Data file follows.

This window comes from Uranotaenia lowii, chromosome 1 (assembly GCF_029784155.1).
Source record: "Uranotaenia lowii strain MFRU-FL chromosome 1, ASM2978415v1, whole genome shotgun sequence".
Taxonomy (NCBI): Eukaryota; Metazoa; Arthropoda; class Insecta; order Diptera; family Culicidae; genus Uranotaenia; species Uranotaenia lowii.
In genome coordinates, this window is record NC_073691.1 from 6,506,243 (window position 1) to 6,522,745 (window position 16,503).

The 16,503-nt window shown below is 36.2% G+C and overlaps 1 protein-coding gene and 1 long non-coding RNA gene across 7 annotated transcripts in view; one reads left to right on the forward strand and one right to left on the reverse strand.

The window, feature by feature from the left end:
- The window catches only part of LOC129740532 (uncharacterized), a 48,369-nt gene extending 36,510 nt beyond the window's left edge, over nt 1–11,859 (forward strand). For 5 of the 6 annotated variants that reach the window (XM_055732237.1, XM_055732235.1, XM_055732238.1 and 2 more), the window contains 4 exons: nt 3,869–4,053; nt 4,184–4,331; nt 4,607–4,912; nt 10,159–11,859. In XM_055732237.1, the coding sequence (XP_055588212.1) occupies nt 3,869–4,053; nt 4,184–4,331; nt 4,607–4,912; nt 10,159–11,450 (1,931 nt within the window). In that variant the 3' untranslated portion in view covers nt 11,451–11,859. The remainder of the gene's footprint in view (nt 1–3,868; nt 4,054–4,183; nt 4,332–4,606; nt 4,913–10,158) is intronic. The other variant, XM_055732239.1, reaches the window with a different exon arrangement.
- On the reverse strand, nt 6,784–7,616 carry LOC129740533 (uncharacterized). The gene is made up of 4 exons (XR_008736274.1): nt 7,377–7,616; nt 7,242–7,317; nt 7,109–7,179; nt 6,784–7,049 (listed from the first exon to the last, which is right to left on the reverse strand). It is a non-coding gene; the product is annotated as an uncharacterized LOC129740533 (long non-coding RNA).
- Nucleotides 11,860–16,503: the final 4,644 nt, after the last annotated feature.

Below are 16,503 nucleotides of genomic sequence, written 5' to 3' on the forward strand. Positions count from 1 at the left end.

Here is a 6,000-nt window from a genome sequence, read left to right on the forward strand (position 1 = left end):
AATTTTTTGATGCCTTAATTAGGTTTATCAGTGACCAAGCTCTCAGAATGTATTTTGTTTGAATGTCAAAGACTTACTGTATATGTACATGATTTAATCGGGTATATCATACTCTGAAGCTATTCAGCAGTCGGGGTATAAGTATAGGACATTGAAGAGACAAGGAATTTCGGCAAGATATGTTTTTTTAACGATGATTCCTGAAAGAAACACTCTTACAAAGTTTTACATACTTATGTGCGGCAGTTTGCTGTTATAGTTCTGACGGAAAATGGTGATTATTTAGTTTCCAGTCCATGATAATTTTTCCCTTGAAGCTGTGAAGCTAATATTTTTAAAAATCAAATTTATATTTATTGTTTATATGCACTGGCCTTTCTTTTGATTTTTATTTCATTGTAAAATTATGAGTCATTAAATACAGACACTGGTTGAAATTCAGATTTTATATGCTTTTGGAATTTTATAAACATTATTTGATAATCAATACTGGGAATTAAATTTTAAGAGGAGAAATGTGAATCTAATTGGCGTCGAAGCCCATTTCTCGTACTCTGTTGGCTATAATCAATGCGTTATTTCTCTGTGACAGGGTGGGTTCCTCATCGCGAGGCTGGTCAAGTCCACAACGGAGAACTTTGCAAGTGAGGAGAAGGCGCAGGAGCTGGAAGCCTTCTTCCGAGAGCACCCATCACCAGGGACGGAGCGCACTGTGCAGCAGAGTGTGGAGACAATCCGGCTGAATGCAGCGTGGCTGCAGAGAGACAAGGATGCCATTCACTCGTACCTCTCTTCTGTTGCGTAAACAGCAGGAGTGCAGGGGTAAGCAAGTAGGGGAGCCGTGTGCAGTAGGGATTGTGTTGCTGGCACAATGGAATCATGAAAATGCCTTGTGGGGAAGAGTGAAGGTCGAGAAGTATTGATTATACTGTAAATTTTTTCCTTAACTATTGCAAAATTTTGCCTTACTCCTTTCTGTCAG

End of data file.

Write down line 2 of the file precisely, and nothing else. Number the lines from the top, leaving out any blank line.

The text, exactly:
Source record: "Uranotaenia lowii strain MFRU-FL chromosome 1, ASM2978415v1, whole genome shotgun sequence".